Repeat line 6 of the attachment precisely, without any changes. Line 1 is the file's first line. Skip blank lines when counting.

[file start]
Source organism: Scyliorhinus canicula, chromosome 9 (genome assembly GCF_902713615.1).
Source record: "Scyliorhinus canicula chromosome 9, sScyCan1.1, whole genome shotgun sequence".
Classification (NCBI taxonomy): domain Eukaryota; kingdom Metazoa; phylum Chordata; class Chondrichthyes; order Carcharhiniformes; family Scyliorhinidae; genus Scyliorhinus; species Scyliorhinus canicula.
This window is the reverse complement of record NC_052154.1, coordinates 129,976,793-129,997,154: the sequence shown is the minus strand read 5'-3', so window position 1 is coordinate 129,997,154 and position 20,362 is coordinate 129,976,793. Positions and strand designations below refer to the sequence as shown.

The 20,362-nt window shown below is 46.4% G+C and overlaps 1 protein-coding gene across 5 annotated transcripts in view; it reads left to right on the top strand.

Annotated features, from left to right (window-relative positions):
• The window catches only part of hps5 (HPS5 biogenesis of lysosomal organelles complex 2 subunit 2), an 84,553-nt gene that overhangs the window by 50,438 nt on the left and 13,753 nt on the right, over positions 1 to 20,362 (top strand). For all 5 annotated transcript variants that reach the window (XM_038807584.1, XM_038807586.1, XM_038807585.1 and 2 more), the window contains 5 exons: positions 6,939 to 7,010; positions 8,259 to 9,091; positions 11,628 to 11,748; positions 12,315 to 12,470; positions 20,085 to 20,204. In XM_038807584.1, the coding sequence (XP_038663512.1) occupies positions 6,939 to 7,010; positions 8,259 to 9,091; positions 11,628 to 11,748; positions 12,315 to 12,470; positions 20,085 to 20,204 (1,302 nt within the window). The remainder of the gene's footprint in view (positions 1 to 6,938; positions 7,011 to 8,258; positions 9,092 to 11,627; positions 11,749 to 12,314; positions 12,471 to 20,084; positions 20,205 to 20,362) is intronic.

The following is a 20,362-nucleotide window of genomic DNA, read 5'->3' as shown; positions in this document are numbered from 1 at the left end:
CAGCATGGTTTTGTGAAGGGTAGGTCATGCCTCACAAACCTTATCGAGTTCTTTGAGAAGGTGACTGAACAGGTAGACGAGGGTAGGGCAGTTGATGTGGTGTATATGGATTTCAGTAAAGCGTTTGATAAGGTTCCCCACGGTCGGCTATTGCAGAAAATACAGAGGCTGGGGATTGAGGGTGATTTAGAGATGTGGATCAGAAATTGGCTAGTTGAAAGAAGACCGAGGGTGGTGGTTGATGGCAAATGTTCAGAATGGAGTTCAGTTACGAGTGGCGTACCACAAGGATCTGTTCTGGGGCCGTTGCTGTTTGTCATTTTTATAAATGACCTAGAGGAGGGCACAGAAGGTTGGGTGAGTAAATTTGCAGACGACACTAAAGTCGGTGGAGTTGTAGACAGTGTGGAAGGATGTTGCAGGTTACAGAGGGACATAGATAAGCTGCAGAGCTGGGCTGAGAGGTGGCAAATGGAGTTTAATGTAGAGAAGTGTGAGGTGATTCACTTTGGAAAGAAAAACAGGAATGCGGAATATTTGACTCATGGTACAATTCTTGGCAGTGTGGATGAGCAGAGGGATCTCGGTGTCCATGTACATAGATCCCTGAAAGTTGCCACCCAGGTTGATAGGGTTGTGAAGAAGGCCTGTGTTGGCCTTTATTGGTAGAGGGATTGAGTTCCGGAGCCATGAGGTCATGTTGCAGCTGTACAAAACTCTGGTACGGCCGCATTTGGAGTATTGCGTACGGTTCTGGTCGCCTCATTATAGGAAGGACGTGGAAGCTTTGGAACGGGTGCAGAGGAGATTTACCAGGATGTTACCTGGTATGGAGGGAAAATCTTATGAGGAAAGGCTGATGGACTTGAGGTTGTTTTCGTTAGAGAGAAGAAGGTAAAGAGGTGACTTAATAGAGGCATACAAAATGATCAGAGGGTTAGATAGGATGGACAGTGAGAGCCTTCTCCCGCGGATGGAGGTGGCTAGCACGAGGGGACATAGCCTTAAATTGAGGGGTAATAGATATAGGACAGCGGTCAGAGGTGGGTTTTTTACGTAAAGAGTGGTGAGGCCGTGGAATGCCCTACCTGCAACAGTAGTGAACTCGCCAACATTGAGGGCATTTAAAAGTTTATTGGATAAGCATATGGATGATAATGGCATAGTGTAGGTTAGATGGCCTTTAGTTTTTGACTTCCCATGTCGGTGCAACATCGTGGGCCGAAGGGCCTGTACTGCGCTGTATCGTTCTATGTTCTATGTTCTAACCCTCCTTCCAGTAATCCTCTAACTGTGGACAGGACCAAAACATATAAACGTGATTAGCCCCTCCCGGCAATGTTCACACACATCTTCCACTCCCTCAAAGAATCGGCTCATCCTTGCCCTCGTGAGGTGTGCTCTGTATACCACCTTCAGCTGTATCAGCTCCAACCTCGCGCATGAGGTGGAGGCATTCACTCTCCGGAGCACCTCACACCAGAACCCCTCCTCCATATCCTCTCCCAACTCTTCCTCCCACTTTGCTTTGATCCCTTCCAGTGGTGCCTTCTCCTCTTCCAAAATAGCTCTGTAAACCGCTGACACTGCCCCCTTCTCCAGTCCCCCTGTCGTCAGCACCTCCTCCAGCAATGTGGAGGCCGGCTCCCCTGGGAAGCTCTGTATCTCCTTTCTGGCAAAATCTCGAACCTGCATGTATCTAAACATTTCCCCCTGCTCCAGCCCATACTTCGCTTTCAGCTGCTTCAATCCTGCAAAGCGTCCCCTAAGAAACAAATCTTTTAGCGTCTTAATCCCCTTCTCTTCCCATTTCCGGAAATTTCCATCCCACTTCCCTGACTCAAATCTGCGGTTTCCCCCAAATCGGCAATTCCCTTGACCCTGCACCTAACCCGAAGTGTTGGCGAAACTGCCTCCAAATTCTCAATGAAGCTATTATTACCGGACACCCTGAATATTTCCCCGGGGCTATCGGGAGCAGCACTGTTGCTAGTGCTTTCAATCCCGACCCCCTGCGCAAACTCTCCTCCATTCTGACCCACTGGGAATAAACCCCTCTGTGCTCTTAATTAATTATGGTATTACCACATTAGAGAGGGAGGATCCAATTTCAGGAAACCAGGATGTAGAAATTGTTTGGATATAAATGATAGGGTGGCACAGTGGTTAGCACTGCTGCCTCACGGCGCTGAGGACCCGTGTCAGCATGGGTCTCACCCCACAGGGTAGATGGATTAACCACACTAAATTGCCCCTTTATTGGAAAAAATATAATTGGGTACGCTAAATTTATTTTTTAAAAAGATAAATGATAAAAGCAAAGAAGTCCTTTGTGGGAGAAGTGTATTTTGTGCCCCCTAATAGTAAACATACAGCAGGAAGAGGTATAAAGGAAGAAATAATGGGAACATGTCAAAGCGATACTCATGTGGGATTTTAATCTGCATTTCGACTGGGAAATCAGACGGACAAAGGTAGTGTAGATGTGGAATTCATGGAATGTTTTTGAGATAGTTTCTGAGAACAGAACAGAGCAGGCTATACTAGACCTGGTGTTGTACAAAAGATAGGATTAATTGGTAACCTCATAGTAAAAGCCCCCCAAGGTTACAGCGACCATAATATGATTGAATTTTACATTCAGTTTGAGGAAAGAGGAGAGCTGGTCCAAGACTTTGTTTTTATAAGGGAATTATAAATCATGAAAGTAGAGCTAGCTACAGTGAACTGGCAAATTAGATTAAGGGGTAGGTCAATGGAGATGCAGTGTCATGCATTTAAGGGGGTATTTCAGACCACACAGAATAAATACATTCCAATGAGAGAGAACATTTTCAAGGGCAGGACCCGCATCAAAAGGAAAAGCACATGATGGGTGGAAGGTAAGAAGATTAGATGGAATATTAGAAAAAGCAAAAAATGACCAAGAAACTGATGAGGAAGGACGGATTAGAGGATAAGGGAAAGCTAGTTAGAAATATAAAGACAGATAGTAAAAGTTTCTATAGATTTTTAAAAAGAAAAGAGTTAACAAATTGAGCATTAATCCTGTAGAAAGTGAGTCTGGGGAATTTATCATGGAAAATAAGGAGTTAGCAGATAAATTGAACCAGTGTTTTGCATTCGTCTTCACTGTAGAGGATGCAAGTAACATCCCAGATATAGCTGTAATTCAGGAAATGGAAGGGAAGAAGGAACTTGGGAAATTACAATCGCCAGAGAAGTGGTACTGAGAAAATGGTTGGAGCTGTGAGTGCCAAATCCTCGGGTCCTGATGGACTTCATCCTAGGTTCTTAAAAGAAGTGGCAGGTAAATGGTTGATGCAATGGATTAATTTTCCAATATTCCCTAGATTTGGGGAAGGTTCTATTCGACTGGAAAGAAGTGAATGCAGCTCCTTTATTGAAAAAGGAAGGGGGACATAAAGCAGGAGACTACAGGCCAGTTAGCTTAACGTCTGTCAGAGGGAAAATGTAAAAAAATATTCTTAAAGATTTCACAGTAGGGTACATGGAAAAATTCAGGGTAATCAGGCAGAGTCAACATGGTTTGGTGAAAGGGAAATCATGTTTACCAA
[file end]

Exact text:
Annotated features, from left to right (window-relative positions):